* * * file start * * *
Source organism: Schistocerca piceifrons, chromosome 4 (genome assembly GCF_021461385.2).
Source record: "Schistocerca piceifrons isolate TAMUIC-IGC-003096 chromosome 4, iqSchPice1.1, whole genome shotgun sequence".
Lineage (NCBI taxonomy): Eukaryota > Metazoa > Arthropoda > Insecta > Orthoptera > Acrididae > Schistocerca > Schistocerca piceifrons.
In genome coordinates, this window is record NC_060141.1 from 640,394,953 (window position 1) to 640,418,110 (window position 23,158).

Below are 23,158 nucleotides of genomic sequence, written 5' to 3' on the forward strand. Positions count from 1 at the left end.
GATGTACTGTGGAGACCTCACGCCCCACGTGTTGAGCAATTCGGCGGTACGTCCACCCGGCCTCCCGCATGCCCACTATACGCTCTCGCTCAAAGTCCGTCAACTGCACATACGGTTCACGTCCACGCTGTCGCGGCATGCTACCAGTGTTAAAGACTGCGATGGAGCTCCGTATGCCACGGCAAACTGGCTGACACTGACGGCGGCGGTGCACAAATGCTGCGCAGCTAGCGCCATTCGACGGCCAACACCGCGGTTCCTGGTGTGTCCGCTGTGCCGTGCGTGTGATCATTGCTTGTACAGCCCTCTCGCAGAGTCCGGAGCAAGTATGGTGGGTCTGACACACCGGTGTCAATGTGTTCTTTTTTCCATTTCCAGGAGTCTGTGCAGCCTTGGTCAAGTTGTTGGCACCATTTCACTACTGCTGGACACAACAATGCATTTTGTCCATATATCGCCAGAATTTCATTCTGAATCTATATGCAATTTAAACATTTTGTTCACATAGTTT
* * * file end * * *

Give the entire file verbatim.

Source organism: Schistocerca piceifrons, chromosome 4 (genome assembly GCF_021461385.2).
Source record: "Schistocerca piceifrons isolate TAMUIC-IGC-003096 chromosome 4, iqSchPice1.1, whole genome shotgun sequence".
Lineage (NCBI taxonomy): Eukaryota > Metazoa > Arthropoda > Insecta > Orthoptera > Acrididae > Schistocerca > Schistocerca piceifrons.
In genome coordinates, this window is record NC_060141.1 from 640,394,953 (window position 1) to 640,418,110 (window position 23,158).

Below are 23,158 nucleotides of genomic sequence, written 5' to 3' on the forward strand. Positions count from 1 at the left end.
GATGTACTGTGGAGACCTCACGCCCCACGTGTTGAGCAATTCGGCGGTACGTCCACCCGGCCTCCCGCATGCCCACTATACGCTCTCGCTCAAAGTCCGTCAACTGCACATACGGTTCACGTCCACGCTGTCGCGGCATGCTACCAGTGTTAAAGACTGCGATGGAGCTCCGTATGCCACGGCAAACTGGCTGACACTGACGGCGGCGGTGCACAAATGCTGCGCAGCTAGCGCCATTCGACGGCCAACACCGCGGTTCCTGGTGTGTCCGCTGTGCCGTGCGTGTGATCATTGCTTGTACAGCCCTCTCGCAGAGTCCGGAGCAAGTATGGTGGGTCTGACACACCGGTGTCAATGTGTTCTTTTTTCCATTTCCAGGAGTCTGTGCAGCCTTGGTCAAGTTGTTGGCACCATTTCACTACTGCTGGACACAACAATGCATTTTGTCCATATATCGCCAGAATTTCATTCTGAATCTATATGCAATTTAAACATTTTGTTCACATAGTTT